Democratic State Senator Malcolm Smith, a close crony of embattled U.S. Rep. Gregory Meeks (D-NY), was arrested by the FBI this morning, along with several Republican party officials. According to various news reports, the arrests result from a scheme to bribe Republican officials to allow Smith to run for New York City mayor as a Republican. Smith is the former president of the State Senate.
From afar, the scheme seems bizarre, but in the context of the endemic graft in New York City, it is not far fetched at all. NLPC has played a key role in exposing a rotten political culture that is corrupt from top to bottom, and spans both parties.
In January 2010, NLPC exposed the involvement of Smith and Meeks in a charity called New Direction Local Development Corporation. The group appears to have served as a slush fund for Smith, Meeks and their associates. Among other problems, New Direction raised money for Hurricane Katrina victims who never received the assistance.
In March 2010, NLPC filed a Complaint with the House Ethics Committee against Meeks. It detailed the relationship between Meeks, Smith and an architect named Robert Gaskin. Gaskin received several government contracts within the areas represented by Smith while at the same time doing work on several properties owned by Smith.
The New Direction revelations focused scrutiny on a casino license bid by the Aqueduct Entertainment Group (AEG), led by Rev. Floyd Flake, Smith’s political mentor. Governor David Paterson initially granted the lucrative license for video gaming machines at Aqueduct racetrack, in apparent exchange for Flake’s support of Paterson’s re-election campaign. The franchise was eventually revoked when an investigation found the process for selecting the winning bidder of the license was fraught with political favoritism. A January 8, 2013 article in the New York Post described Malcolm Smith as the target of a federal investigation into his dealings regarding the AEG casino bid.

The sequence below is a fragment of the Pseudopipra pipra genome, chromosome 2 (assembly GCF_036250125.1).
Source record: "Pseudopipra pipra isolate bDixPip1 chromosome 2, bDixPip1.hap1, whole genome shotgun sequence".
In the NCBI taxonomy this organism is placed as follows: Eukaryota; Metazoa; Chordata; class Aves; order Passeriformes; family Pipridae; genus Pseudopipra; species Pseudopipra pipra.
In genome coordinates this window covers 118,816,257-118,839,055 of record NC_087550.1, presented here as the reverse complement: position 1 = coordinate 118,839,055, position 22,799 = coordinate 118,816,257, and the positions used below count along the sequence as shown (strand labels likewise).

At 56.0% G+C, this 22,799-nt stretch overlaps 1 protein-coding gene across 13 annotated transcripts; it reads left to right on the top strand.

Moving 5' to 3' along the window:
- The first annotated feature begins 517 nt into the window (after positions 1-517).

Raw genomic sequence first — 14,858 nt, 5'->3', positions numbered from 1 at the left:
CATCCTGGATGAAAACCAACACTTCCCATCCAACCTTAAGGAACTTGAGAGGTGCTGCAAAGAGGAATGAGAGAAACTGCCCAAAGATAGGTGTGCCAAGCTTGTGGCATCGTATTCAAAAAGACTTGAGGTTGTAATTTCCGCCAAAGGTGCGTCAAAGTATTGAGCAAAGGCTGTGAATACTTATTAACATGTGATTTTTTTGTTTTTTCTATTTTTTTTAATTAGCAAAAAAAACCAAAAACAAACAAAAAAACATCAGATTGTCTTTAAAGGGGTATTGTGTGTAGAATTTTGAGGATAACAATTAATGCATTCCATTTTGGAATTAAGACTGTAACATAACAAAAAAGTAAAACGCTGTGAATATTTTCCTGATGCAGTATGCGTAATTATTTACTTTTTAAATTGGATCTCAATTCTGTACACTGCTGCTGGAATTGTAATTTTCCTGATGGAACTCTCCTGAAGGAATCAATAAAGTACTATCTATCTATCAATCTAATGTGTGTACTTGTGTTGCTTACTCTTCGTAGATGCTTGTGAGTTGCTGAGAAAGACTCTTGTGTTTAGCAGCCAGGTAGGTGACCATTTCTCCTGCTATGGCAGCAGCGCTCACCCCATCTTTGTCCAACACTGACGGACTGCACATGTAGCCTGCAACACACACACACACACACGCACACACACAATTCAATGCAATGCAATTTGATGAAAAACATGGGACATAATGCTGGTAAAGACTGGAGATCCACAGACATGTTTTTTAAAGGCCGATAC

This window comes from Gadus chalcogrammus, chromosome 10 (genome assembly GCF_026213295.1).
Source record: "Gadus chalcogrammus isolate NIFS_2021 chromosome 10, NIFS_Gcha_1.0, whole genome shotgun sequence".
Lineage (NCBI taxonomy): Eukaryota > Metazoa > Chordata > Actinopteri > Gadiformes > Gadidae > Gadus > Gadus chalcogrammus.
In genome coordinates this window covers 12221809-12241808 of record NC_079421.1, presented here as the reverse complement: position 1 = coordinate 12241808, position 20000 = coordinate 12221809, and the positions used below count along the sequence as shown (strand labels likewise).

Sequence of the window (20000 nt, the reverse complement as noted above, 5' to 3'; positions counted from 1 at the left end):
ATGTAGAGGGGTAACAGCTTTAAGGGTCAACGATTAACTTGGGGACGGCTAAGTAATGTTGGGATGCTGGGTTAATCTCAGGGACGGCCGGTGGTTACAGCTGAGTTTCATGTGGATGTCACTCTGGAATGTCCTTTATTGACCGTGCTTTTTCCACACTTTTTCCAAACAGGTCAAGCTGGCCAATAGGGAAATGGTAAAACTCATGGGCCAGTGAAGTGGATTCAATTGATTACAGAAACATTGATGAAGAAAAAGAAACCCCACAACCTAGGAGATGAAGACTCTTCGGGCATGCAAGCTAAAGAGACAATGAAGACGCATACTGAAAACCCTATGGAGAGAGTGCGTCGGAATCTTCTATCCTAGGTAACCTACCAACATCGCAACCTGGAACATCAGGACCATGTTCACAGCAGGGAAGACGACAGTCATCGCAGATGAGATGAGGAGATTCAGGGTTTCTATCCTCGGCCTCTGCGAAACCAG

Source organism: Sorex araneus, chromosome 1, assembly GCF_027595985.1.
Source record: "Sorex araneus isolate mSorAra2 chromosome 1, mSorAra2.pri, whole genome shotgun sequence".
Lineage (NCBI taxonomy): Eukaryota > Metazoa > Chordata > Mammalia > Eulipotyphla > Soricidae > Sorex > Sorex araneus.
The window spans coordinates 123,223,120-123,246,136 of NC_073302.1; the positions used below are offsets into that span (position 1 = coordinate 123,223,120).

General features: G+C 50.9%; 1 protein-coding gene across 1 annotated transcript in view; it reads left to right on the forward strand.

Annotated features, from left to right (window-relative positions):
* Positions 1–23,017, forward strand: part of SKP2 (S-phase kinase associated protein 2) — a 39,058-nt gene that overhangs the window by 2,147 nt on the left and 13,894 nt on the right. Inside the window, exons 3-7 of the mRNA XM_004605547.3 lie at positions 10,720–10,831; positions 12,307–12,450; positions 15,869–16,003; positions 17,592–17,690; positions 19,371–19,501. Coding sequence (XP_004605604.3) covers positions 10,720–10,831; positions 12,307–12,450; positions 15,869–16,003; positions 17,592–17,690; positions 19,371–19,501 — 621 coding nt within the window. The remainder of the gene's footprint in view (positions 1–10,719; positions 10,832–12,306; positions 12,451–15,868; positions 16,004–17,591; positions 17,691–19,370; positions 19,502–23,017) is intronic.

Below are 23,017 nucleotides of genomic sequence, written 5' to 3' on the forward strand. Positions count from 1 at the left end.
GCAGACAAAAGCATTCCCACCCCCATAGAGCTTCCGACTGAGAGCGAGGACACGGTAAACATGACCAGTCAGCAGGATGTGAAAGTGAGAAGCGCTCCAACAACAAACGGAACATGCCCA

One of the Republican arrested today is Jay Savino, Bronx GOP Chairman. He was referenced in a front-page New York Times article in July 2012, based on information provided by NLPC. The story was about a “mysterious donor” named Bob Williams who made $900,000 in political contributions despite living in a small apartment in Queens and having no visible means of support. Williams gave $8,000 to the Bronx GOP. In the story, Savino says of Williams, “”The guy is unbelievable.”